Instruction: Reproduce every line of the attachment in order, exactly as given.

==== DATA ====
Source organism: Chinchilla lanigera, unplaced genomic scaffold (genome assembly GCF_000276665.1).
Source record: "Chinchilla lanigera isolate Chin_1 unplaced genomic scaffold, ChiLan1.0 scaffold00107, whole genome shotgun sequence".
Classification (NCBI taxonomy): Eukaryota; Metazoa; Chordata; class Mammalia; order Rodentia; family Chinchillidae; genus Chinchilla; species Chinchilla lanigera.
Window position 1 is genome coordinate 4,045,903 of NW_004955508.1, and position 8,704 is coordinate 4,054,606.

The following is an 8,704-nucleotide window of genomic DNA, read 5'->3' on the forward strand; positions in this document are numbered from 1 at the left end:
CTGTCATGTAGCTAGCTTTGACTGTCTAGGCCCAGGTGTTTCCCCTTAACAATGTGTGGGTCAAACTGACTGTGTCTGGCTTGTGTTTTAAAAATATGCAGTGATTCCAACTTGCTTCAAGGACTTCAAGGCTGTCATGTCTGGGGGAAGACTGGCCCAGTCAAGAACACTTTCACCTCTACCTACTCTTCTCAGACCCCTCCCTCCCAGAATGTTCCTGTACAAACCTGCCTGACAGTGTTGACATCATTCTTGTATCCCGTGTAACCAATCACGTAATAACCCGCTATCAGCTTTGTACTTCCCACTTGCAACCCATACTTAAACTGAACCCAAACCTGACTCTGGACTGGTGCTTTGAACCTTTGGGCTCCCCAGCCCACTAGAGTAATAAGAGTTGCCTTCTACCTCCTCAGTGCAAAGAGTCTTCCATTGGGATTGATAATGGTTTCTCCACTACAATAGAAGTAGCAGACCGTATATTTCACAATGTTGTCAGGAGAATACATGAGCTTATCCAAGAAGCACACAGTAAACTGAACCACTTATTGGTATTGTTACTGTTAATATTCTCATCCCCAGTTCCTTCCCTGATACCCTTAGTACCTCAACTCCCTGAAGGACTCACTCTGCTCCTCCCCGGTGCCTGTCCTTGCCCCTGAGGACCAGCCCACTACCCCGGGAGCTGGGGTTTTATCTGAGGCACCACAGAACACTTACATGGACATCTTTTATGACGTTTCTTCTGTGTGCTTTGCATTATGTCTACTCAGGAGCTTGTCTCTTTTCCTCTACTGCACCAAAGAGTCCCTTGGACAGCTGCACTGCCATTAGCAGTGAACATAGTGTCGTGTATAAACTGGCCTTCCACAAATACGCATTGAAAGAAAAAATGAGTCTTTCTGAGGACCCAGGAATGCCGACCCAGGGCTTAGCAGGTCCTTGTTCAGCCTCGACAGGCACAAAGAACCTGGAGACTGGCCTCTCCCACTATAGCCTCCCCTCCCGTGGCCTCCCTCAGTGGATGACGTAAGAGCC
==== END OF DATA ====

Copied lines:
Source organism: Chinchilla lanigera, unplaced genomic scaffold (genome assembly GCF_000276665.1).
Source record: "Chinchilla lanigera isolate Chin_1 unplaced genomic scaffold, ChiLan1.0 scaffold00107, whole genome shotgun sequence".
Classification (NCBI taxonomy): Eukaryota; Metazoa; Chordata; class Mammalia; order Rodentia; family Chinchillidae; genus Chinchilla; species Chinchilla lanigera.
Window position 1 is genome coordinate 4,045,903 of NW_004955508.1, and position 8,704 is coordinate 4,054,606.

The following is an 8,704-nucleotide window of genomic DNA, read 5'->3' on the forward strand; positions in this document are numbered from 1 at the left end:
CTGTCATGTAGCTAGCTTTGACTGTCTAGGCCCAGGTGTTTCCCCTTAACAATGTGTGGGTCAAACTGACTGTGTCTGGCTTGTGTTTTAAAAATATGCAGTGATTCCAACTTGCTTCAAGGACTTCAAGGCTGTCATGTCTGGGGGAAGACTGGCCCAGTCAAGAACACTTTCACCTCTACCTACTCTTCTCAGACCCCTCCCTCCCAGAATGTTCCTGTACAAACCTGCCTGACAGTGTTGACATCATTCTTGTATCCCGTGTAACCAATCACGTAATAACCCGCTATCAGCTTTGTACTTCCCACTTGCAACCCATACTTAAACTGAACCCAAACCTGACTCTGGACTGGTGCTTTGAACCTTTGGGCTCCCCAGCCCACTAGAGTAATAAGAGTTGCCTTCTACCTCCTCAGTGCAAAGAGTCTTCCATTGGGATTGATAATGGTTTCTCCACTACAATAGAAGTAGCAGACCGTATATTTCACAATGTTGTCAGGAGAATACATGAGCTTATCCAAGAAGCACACAGTAAACTGAACCACTTATTGGTATTGTTACTGTTAATATTCTCATCCCCAGTTCCTTCCCTGATACCCTTAGTACCTCAACTCCCTGAAGGACTCACTCTGCTCCTCCCCGGTGCCTGTCCTTGCCCCTGAGGACCAGCCCACTACCCCGGGAGCTGGGGTTTTATCTGAGGCACCACAGAACACTTACATGGACATCTTTTATGACGTTTCTTCTGTGTGCTTTGCATTATGTCTACTCAGGAGCTTGTCTCTTTTCCTCTACTGCACCAAAGAGTCCCTTGGACAGCTGCACTGCCATTAGCAGTGAACATAGTGTCGTGTATAAACTGGCCTTCCACAAATACGCATTGAAAGAAAAAATGAGTCTTTCTGAGGACCCAGGAATGCCGACCCAGGGCTTAGCAGGTCCTTGTTCAGCCTCGACAGGCACAAAGAACCTGGAGACTGGCCTCTCCCACTATAGCCTCCCCTCCCGTGGCCTCCCTCAGTGGATGACGTAAGAGCC